Kit Review: Trumpeter 1/35 scale Kit No. 05546; Soviet T-10M Heavy Tank; 631 parts (371 in grey styrene, 180 in brown styrene, 78 etched brass, 2 twis ted copper wire); retail price US$74.99
Advantages: one of two new kits of this elusive tank; does not mirror Meng kit; simpler single-link track assembly
Disadvantages: unknown due to dissimilarities between the two kits and also the fact these tanks were built at two separate factories
Rating: Highly Recommended
Recommendation: for Soviet armor and Cold War fans
At the very end of WWII the Soviets paraded 52 brand new tanks at the Vict ory Parade in Berlin. These turned out to be the very first IS-3 heavy tank s and they impressed and scared the West. But the IS-3 was a dog - subject to sudden breakages and failures, and a cramped and miserable tank to serve in for Soviet tankers. After several different options were tried, an impr oved tank, dubbed the IS-5, was proposed. During the late 1940s progress continued on this tank, and after some fals e starts an improved version was offered as the IS-8. This tank managed to pass all tests and was accepted for service, but between the time it was ac cepted and the first tanks rolled out in 1953 Stalin died, so the new tank was redesignated T-10.
The T-10 was essentially an "IS-3 2.0" with many corrections to that desig n but also a lot of pricey changes and upgrades. Over the years they were f itted with a single axis stabilizer (T-10A), a two-axis stabilizer (T-10B) and finally a new turret and new gun with new fire control system (T-10M). The Soviets finally had their perfected heavy tank - but...
In the meantime Western ammunition gun and munitions development had found easier ways to defeat this tank, as it only had monolithic armor protectio n. The new sabot (APDS) and antitank (HEAT) rounds and guided missile warhe ads could all defeat its armor from the frontal 60 degree arc, so the tank was no major threat. With the advent of the Article 432 (later T-64) tanks on the horizon, less than 1,600 T-10s of all types were built.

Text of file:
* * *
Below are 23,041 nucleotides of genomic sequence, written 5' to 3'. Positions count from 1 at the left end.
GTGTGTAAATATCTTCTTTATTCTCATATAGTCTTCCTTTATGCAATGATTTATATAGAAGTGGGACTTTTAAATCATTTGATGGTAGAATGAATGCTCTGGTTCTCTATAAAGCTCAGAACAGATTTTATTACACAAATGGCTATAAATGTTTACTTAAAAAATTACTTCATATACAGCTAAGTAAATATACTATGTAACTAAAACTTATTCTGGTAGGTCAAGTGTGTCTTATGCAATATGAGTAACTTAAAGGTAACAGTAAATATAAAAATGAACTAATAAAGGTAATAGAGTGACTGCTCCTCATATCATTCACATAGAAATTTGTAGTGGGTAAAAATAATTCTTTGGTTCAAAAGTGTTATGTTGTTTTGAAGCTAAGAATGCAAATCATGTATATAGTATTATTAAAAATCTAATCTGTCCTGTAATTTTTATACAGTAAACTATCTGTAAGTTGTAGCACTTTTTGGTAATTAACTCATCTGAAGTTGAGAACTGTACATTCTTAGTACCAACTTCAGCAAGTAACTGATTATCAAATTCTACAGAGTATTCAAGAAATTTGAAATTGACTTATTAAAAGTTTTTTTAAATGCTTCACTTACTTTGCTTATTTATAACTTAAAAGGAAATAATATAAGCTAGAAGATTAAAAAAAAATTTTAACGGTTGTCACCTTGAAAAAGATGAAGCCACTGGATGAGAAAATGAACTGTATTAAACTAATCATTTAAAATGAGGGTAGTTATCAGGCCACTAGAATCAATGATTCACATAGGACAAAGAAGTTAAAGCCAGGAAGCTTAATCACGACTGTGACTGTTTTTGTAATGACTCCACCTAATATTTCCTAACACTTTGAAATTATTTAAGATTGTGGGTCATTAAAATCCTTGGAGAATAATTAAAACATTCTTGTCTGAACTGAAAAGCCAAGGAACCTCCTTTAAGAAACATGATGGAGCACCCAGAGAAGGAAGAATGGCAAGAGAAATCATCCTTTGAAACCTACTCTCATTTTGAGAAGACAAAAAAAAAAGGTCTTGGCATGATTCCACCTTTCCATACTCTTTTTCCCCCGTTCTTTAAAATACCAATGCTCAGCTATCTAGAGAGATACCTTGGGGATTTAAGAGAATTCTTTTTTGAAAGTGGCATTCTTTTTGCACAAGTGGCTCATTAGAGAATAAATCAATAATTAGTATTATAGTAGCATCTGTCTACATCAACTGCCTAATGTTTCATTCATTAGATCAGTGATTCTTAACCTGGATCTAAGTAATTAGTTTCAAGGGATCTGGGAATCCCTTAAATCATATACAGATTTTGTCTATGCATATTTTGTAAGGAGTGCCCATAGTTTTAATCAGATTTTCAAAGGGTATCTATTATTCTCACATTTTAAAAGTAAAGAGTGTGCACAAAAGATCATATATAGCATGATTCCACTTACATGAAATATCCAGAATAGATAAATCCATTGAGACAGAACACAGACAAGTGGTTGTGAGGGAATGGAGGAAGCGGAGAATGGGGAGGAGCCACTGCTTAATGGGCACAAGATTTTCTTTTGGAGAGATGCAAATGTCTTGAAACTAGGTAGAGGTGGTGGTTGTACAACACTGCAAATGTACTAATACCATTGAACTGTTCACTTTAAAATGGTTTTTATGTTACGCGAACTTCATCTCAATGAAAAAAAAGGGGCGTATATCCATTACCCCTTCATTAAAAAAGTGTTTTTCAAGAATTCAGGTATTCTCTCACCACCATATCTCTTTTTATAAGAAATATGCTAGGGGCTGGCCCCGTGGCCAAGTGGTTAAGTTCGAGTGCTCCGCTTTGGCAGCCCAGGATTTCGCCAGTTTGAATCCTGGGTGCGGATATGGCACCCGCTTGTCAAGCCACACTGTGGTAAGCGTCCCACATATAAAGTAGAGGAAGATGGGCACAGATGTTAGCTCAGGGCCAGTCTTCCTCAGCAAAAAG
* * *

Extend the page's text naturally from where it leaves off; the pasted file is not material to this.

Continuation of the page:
Oddly enough, the tanks were built by two factories - the Leningrad "Kirov " factory and the Chelyabinsk "Kirov" factory (later Chelyabinsk Tractor Fa ctory after 1958). Production in Leningrad ceased in 1962 and in Chelyabins k in 1966, but both factories - neither one liked the other's work - made s lightly different versions of the same vehicles.
Over 45 years ago Tamiya released kits of what it called the "T-10 JS-III" tanks but they were clearly based on the T-10B and T-10M tanks. At least f our different versions of this tank were kitted with different parts and co mponents in each one (I have one of each and found that out the hard way) b ut none of them really represented an accurate T-10 of any sort.
Some resin kits from companies like Navigator and Brigadyr in Russia and C ommander Models in the US have come out over the interim period of time, bu t now two brand-new kits have been released at the same time by Meng and Tr umpeter of the final variant, the T-10M. But both kits are slightly differe nt, and with the fact that two different tanks were built it appears at fir st glance they each used a different preserved vehicle as their source. But without detailed analysis and serial numbers it is not possible to determi ne which kit represents which factory!
This kit is the simpler of the two as it uses simple "stick them together" single link tracks, one set of links for the left track and one for the ri ght. Meng uses three-piece ones which you either love or hate based on succ ess, but this one is old fashioned if tedious. I wish they had followed the very useful track sets in their KV series of kits with "link and length" w ith premolded droop.